The biggest problem for any new author is having the time and money to write. I got my break at 29, when I wrote my first published novel while employed for a year at the Sunday Express as a features writer. (I had to join the staff to get a mortgage because my future husband was doing his Phd.) I was asked to follow round Jeffrey Archer while his first play went into production, which meant loads of days off supposedly following him and the cast. It was brilliant – I was being subsidised by one of the worst newspapers in Fleet St, and even got to stay at the Bath Royal Crescent Hotel with my boyfriend on the opening night. But then the awful realisation dawned that I was actually going to have to write 5,000 words on this towering piffle written by someone I despised and wasn’t allowed to send up. I was in despair, and then – this was the second piece of luck – he sued the Express’s sister-paper, The Star, for libel in what became a famous case. So it was dropped. Soon after, I won a prize for some freelance journalism, and they fired me.
Q: How do you begin a new project? Do you plan in detail or just start writing and see where the story takes you?
I try to plan but the reality is that I get an idea and ten years later it becomes a book. Because I carry characters on from one novel to the next (minor ones become major, so they aren’t exactly sequels) I have a sort of portable parallel world in my head. But usually, my novels start with someone saying something I find interesting – for instance, what I’m just editing now began when a photographer told me he wished he’d stuck a knife in his heart before divorcing his wife for another woman, because two years later he was no happier. Then a whole lot of friends began to have their own terrible creak-ups. Because I write contemporary novels I’m always trying to not just surf the present but get a little bit ahead of it, which has problems when you come up against reality. In Hearts and Minds, I knew it had to have a terrorist attack (it began when I heard about 9/11) but my climax was originally going to be three bombers with back-packs in King’s Cross. When that happened, I had to change it. I often write things that then happen. It spooks me, too.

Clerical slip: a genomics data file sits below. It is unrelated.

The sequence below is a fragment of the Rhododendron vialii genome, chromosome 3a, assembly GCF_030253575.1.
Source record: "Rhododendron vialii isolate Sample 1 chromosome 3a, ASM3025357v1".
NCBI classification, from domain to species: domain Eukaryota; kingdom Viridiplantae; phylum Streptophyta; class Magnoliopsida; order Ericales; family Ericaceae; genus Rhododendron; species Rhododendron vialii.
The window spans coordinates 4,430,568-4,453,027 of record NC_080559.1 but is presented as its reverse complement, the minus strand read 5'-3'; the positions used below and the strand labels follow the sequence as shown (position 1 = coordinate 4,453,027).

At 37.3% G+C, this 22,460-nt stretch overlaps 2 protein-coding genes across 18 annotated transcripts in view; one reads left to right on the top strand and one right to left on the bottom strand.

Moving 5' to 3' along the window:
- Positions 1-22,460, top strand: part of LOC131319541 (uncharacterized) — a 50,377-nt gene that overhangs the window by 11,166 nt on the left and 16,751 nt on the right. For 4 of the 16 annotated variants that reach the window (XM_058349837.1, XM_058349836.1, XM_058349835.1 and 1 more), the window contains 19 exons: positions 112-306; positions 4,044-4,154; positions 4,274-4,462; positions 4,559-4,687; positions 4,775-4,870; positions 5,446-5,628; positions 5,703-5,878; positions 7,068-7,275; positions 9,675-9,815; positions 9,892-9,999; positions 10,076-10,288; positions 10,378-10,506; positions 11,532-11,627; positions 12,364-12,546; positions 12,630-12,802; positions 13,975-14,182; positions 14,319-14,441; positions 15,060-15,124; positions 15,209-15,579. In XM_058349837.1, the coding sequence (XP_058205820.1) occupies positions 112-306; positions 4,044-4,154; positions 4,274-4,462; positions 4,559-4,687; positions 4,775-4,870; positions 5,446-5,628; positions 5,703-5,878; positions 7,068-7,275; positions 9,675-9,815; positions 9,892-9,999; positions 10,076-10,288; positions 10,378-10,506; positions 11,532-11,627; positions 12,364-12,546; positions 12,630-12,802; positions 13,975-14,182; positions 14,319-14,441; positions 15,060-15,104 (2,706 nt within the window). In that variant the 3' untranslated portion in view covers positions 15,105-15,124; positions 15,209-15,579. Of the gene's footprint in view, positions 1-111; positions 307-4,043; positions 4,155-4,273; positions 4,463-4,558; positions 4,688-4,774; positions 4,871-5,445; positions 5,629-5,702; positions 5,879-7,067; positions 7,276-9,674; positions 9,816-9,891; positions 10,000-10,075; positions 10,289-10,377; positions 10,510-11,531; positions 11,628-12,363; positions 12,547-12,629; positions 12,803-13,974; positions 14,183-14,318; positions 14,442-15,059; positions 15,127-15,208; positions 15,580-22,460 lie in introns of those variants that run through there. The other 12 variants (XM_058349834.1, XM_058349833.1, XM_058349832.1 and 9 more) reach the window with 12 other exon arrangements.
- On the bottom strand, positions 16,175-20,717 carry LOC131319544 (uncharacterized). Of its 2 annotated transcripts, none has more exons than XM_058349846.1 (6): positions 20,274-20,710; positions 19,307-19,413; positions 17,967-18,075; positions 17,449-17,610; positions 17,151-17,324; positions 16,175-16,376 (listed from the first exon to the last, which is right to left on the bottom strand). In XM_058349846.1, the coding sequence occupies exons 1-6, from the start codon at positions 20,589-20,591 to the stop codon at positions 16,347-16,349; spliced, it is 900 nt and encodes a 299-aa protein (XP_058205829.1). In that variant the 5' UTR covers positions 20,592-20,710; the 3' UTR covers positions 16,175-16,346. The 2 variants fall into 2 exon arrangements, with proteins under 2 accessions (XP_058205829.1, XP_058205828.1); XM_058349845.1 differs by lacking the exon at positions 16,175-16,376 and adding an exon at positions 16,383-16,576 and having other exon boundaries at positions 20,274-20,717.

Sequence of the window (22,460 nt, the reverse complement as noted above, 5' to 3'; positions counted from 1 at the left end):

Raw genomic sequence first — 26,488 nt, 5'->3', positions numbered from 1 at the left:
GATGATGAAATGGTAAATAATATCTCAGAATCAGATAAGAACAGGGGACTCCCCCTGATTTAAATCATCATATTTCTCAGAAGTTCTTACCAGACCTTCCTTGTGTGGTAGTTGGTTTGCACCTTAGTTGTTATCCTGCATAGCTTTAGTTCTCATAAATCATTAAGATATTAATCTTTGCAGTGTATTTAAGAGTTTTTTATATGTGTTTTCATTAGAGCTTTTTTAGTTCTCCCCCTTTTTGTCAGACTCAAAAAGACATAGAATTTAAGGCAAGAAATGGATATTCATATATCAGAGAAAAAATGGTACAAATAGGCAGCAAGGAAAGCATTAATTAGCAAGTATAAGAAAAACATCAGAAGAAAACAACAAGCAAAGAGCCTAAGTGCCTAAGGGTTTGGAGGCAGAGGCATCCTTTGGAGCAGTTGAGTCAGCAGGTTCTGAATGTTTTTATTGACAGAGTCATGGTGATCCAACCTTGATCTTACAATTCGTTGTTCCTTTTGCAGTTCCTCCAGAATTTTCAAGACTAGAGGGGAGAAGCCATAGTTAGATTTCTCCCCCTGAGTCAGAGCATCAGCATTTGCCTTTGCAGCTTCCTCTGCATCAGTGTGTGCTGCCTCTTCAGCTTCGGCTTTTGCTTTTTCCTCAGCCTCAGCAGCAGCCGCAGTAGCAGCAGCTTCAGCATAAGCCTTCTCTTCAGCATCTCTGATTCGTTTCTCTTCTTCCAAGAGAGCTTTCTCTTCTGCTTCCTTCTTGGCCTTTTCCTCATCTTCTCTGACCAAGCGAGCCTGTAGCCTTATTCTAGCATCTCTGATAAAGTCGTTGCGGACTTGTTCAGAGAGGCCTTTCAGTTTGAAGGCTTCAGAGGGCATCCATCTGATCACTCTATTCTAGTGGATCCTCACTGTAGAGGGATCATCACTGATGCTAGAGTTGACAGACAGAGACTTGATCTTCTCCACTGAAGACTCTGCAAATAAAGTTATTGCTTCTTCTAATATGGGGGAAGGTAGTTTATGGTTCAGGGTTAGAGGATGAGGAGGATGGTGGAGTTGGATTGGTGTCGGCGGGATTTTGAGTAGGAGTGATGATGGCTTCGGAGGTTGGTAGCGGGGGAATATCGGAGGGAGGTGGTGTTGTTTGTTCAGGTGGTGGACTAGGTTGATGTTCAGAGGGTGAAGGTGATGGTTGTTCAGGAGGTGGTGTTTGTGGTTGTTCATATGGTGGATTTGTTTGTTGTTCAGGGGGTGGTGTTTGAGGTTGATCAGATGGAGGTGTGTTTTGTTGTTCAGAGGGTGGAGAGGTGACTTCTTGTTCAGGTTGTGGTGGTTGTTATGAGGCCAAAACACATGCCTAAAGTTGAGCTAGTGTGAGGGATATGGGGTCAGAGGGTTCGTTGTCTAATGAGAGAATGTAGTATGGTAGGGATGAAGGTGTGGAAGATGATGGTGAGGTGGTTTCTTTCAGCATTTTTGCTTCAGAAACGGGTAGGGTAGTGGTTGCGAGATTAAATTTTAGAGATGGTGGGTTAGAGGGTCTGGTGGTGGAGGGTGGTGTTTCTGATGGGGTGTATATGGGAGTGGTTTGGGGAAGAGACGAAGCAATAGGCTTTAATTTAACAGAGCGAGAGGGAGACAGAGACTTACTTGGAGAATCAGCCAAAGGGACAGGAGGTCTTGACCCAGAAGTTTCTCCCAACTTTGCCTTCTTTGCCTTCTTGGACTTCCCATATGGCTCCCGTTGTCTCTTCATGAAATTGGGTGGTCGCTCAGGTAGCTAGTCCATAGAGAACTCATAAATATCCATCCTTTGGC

Q: What’s your writing routine? Bustling cafe or silent solitude? Crack of dawn or midnight oil? Laptop or pen and paper?